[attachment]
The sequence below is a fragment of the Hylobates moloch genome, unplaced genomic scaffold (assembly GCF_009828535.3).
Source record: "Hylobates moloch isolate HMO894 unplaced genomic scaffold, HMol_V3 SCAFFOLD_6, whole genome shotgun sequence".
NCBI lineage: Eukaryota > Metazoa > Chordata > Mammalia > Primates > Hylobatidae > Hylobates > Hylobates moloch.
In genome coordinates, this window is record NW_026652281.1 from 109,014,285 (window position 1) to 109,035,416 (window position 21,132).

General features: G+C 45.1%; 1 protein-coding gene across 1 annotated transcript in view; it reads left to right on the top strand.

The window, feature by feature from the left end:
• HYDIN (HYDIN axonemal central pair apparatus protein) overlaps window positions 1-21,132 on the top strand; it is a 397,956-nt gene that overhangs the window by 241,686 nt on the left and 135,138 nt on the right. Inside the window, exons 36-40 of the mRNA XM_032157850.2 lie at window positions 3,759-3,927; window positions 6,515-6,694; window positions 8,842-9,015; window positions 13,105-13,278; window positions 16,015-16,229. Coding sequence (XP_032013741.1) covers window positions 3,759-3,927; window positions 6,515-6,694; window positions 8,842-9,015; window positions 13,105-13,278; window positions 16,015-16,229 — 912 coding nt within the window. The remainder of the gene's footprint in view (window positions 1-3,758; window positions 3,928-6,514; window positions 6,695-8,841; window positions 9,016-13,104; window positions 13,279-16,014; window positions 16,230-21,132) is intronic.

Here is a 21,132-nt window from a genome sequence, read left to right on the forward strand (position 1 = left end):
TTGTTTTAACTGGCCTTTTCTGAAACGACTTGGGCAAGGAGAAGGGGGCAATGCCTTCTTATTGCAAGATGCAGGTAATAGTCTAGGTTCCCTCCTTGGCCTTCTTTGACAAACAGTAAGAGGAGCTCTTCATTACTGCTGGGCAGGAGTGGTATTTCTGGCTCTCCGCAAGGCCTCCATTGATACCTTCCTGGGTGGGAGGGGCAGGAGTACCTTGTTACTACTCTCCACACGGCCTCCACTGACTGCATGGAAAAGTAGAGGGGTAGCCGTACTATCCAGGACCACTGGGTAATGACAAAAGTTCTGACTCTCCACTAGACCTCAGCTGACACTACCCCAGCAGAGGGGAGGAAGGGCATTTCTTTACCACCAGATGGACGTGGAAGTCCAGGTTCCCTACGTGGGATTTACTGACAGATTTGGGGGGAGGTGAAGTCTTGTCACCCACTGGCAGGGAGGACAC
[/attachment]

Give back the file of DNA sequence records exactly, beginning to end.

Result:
The sequence below is a fragment of the Hylobates moloch genome, unplaced genomic scaffold (assembly GCF_009828535.3).
Source record: "Hylobates moloch isolate HMO894 unplaced genomic scaffold, HMol_V3 SCAFFOLD_6, whole genome shotgun sequence".
NCBI lineage: Eukaryota > Metazoa > Chordata > Mammalia > Primates > Hylobatidae > Hylobates > Hylobates moloch.
In genome coordinates, this window is record NW_026652281.1 from 109,014,285 (window position 1) to 109,035,416 (window position 21,132).

General features: G+C 45.1%; 1 protein-coding gene across 1 annotated transcript in view; it reads left to right on the top strand.

The window, feature by feature from the left end:
• HYDIN (HYDIN axonemal central pair apparatus protein) overlaps window positions 1-21,132 on the top strand; it is a 397,956-nt gene that overhangs the window by 241,686 nt on the left and 135,138 nt on the right. Inside the window, exons 36-40 of the mRNA XM_032157850.2 lie at window positions 3,759-3,927; window positions 6,515-6,694; window positions 8,842-9,015; window positions 13,105-13,278; window positions 16,015-16,229. Coding sequence (XP_032013741.1) covers window positions 3,759-3,927; window positions 6,515-6,694; window positions 8,842-9,015; window positions 13,105-13,278; window positions 16,015-16,229 — 912 coding nt within the window. The remainder of the gene's footprint in view (window positions 1-3,758; window positions 3,928-6,514; window positions 6,695-8,841; window positions 9,016-13,104; window positions 13,279-16,014; window positions 16,230-21,132) is intronic.

Here is a 21,132-nt window from a genome sequence, read left to right on the forward strand (position 1 = left end):
TTGTTTTAACTGGCCTTTTCTGAAACGACTTGGGCAAGGAGAAGGGGGCAATGCCTTCTTATTGCAAGATGCAGGTAATAGTCTAGGTTCCCTCCTTGGCCTTCTTTGACAAACAGTAAGAGGAGCTCTTCATTACTGCTGGGCAGGAGTGGTATTTCTGGCTCTCCGCAAGGCCTCCATTGATACCTTCCTGGGTGGGAGGGGCAGGAGTACCTTGTTACTACTCTCCACACGGCCTCCACTGACTGCATGGAAAAGTAGAGGGGTAGCCGTACTATCCAGGACCACTGGGTAATGACAAAAGTTCTGACTCTCCACTAGACCTCAGCTGACACTACCCCAGCAGAGGGGAGGAAGGGCATTTCTTTACCACCAGATGGACGTGGAAGTCCAGGTTCCCTACGTGGGATTTACTGACAGATTTGGGGGGAGGTGAAGTCTTGTCACCCACTGGCAGGGAGGACAC